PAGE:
Building the Bildungsroman


In a sense, every novel is a “coming-of-age” novel: a hero or heroine emerges from youth, or humble beginnings, or sheltered wealth to glimpse a new world of frightening possibilities. The journey that follows always changes the protagonist, introducing him or her to people on different stages of their own journeys, some already beaten-down, warning the protagonist to turn back while he/she still has a chance. Others point the way forward, offering time-honored wisdom which bears fruit in subsequent chapters, and might eventually save the character’s life. We love to watch fictional characters grow up, since they can test the waters and make mistakes (in fact, conflict consists of repeated mistakes). And when they succeed, we can imagine ourselves reaping the benefits—we just have to follow in their wake. They make it look so easy, after all! 

These kind of novels are so ubiquitous that they have a name: “bildungsroman,” or the novel of education/character. The 18th century gave us a dozen variations on this theme, most notably the scandalous 1759 novel by Voltaire, Candide. In this short book, Candide lives as a servant in the castle of Baron Thunder-ten-Tronckh, under the tutelage of the philosopher Pangloss, who preaches a philosophy borrowed from Alexander Pope’s “whatever is, is right.” In his world, everything happens for a reason, and for the best possible reason...until Candide is thrown out of the castle, his beloved, Cunegonde, is raped and killed (well, not completely—it’s a comedy, after all), his teacher is tortured and contracts syphilis, and they both witness the utter destruction of Lisbon by an earthquake.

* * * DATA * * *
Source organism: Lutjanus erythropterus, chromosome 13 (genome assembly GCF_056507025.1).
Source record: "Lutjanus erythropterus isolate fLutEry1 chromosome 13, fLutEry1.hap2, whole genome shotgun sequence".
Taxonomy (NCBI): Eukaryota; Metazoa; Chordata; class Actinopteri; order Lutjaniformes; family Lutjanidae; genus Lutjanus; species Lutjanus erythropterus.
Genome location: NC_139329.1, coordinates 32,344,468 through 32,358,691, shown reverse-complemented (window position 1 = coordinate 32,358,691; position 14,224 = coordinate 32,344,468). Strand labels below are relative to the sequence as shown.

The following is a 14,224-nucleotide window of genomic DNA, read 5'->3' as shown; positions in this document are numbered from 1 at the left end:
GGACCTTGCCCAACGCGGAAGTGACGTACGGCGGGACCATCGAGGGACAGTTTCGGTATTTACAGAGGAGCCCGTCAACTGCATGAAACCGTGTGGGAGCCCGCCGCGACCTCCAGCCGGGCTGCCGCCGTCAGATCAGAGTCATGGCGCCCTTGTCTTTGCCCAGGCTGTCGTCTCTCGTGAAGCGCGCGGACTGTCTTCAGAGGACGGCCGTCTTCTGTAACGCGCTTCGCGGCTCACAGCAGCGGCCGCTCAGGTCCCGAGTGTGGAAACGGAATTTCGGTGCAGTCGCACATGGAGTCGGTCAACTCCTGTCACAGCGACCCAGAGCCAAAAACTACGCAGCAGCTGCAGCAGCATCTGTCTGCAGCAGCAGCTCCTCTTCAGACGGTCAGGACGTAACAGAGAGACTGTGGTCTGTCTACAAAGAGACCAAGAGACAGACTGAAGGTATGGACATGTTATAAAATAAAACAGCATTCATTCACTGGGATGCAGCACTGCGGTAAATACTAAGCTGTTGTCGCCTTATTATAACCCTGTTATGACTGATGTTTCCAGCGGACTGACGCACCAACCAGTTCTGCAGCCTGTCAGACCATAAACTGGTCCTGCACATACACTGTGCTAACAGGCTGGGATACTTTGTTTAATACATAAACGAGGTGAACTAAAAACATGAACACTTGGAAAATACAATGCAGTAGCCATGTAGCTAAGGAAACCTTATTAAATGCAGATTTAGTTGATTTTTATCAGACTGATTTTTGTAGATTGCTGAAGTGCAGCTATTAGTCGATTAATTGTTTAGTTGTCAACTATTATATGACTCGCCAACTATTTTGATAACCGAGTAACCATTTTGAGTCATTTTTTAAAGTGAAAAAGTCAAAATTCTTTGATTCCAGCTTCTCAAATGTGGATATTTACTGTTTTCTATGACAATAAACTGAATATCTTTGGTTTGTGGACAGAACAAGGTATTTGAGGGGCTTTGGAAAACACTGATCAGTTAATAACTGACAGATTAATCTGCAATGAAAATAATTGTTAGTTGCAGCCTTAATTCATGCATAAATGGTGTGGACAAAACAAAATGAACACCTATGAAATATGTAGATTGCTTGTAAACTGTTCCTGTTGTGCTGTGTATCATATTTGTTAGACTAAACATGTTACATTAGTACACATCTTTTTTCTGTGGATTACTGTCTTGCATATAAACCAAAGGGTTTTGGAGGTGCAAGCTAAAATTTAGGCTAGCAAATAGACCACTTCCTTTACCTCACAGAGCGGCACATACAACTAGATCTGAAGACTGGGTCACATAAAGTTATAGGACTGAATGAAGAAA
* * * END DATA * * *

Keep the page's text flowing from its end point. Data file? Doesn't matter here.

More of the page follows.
Having seen too much of man and his crimes, Candide laments to his companion, Cacambo: “I must at last renounce my optimism...[which is] the madness of maintaining that everything is right when it is wrong.” Though his teacher assures him that Lisbon was created simply to be destroyed (just as feet were created to wear boots), he only finds further disillusionment on his journey. Having rescued his lady-love, he finds her looks faded and her conversation tiresome; they retire to a farm and curse the fate that brought them there. Yet before the final curtain, Candide meets a wise man who tells him the secret of life is simply to work. Candide adopts a new motto: “to cultivate our garden,” meaning to faithfully work the earth and leave philosophy to the gods.